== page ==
I’ve combined a lot of pairs, these rules hold so far. The ordering assumption makes sense for batch processing.

    I’m a night owl! Hoot!

  15. JerryB
    Posted Sep 7, 2007 at 5:34 AM | Permalink | Reply

    Re #12

    Leonard,

    GISS gets temperature data from GHCN which publishes temperature, as well as
    precipitation, data at ftp://ftp.ncdc.noaa.gov/pub/data/ghcn/v2/ .
    See the temperature readme file for format info.

    See PDF file at http://www.ncdc.noaa.gov/oa/climate/ghcn-monthly/index.php?name=temperature
    for some background on data collections.

  16. Posted Sep 7, 2007 at 5:37 AM | Permalink | Reply

    Re: 12

    See http://www.unur.com/climate/ghcn-v2/

    Sinan

  17. Murray Duffin
    Posted Sep 7, 2007 at 7:45 AM | Permalink | Reply

    Re 7: snip #4. If I were doing it, I would want to develop proper information on every station used in the network. snip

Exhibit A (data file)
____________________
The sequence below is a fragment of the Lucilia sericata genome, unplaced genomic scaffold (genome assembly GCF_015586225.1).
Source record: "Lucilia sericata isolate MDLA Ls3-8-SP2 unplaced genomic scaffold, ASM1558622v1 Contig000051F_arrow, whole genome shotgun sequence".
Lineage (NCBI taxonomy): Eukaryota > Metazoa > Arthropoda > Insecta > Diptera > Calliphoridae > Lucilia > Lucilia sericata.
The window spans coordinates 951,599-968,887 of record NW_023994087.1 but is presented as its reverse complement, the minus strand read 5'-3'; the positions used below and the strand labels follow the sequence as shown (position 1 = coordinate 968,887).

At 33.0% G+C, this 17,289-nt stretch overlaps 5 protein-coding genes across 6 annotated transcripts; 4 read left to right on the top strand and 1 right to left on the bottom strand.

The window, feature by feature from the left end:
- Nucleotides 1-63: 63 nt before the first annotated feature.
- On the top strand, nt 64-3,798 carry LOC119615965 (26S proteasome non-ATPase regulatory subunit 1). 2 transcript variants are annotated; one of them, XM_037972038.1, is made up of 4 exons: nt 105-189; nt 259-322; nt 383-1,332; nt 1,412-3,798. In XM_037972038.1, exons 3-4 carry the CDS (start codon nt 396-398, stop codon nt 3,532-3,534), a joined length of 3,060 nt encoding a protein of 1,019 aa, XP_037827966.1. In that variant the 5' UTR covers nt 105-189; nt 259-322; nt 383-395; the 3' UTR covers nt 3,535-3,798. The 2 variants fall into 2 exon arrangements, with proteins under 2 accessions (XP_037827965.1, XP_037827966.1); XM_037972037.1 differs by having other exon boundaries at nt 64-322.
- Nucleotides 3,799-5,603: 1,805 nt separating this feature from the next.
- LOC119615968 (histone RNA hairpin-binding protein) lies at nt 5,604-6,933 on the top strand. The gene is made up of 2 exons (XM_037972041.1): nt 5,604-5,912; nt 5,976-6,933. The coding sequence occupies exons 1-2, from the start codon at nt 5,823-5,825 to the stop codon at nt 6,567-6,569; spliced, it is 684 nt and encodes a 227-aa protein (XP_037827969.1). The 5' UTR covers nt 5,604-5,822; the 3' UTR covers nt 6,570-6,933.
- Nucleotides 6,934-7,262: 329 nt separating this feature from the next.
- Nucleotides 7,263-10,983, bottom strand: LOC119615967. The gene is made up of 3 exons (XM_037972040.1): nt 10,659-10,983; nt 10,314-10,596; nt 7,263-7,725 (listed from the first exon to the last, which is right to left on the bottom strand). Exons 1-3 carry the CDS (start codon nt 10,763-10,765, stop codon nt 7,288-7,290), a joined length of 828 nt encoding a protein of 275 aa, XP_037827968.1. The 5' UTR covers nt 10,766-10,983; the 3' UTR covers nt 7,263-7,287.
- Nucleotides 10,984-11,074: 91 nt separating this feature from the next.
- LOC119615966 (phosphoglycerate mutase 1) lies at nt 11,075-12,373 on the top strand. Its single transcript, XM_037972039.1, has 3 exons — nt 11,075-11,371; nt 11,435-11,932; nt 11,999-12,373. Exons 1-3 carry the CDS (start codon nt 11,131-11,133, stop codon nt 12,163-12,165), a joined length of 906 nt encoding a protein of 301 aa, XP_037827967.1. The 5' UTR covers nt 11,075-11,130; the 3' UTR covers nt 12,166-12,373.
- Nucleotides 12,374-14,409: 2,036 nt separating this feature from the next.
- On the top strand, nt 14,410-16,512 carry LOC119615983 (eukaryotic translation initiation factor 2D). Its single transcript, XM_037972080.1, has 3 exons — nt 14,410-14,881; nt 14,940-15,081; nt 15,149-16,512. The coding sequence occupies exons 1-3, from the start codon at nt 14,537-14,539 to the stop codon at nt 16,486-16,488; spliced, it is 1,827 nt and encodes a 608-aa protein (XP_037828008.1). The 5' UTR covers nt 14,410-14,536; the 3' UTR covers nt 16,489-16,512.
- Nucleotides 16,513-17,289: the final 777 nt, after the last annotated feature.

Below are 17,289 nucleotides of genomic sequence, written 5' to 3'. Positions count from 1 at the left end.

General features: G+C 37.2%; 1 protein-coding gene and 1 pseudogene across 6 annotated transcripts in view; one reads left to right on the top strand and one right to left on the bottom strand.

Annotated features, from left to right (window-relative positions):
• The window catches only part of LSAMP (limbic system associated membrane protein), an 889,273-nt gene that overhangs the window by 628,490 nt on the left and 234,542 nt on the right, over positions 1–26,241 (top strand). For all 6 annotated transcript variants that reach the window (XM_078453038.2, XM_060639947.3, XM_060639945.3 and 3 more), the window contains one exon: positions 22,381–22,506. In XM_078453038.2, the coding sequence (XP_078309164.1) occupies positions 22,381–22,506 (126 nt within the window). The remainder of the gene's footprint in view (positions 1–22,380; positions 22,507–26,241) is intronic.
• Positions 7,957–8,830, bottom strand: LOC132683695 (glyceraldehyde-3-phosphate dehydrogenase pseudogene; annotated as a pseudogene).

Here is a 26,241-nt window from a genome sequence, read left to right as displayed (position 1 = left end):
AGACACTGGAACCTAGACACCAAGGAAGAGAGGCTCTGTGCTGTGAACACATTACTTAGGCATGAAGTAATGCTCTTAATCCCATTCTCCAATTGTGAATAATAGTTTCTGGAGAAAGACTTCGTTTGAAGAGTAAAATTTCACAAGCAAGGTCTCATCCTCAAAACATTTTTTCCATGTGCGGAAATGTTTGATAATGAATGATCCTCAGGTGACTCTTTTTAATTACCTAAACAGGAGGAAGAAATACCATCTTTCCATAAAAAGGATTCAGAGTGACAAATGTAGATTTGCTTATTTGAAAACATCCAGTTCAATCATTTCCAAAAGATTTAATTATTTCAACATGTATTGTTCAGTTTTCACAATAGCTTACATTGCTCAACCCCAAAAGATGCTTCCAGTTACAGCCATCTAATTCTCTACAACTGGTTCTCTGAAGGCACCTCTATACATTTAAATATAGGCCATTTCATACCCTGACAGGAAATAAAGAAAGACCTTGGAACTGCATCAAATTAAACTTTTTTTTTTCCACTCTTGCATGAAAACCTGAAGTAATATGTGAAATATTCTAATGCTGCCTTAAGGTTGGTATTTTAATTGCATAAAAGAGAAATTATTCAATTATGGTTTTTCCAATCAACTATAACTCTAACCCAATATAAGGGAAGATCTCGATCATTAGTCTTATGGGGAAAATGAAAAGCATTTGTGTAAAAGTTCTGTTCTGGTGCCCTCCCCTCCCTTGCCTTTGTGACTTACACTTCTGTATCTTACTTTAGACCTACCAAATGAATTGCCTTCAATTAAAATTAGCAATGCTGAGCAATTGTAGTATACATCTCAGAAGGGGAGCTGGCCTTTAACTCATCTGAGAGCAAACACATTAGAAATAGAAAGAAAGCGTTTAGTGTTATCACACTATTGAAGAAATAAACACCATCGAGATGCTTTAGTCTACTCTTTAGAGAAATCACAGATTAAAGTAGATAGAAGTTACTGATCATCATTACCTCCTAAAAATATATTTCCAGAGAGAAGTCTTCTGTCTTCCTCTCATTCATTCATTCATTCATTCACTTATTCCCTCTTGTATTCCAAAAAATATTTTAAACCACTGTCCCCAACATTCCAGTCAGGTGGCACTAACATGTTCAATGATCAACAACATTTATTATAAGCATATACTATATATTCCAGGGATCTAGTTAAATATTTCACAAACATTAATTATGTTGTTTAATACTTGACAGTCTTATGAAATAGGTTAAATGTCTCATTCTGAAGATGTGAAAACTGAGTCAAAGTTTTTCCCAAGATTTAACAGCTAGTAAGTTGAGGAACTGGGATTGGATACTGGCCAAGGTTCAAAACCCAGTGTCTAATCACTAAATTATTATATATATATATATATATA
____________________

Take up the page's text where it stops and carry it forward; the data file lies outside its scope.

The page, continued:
Steve, could you elaborate on what you mean by “proper information”? I’m guessing that it would be mostly metadata and UHI effects. Agreed, on over 6000 stations that would be a big job, probably needing funding.
    However, there may be other ways to address the issue. One would be for this group to agree on the best way to process the existing data, based on the kinds of data problems known now, and on the known defects in the Hansen method. Then write the program to do that. Then process the same data that Hansen has used, and compare the results. This would expose systematic averaging errors, if any, and give a better GW result. This job is well within the range of capability of this group, probably easier than puzzles #1 and #2, so far. (Could be solving puzzles is perceived as more challenging/fun). John V, in #5, seems willing to tackle the SW development for this one.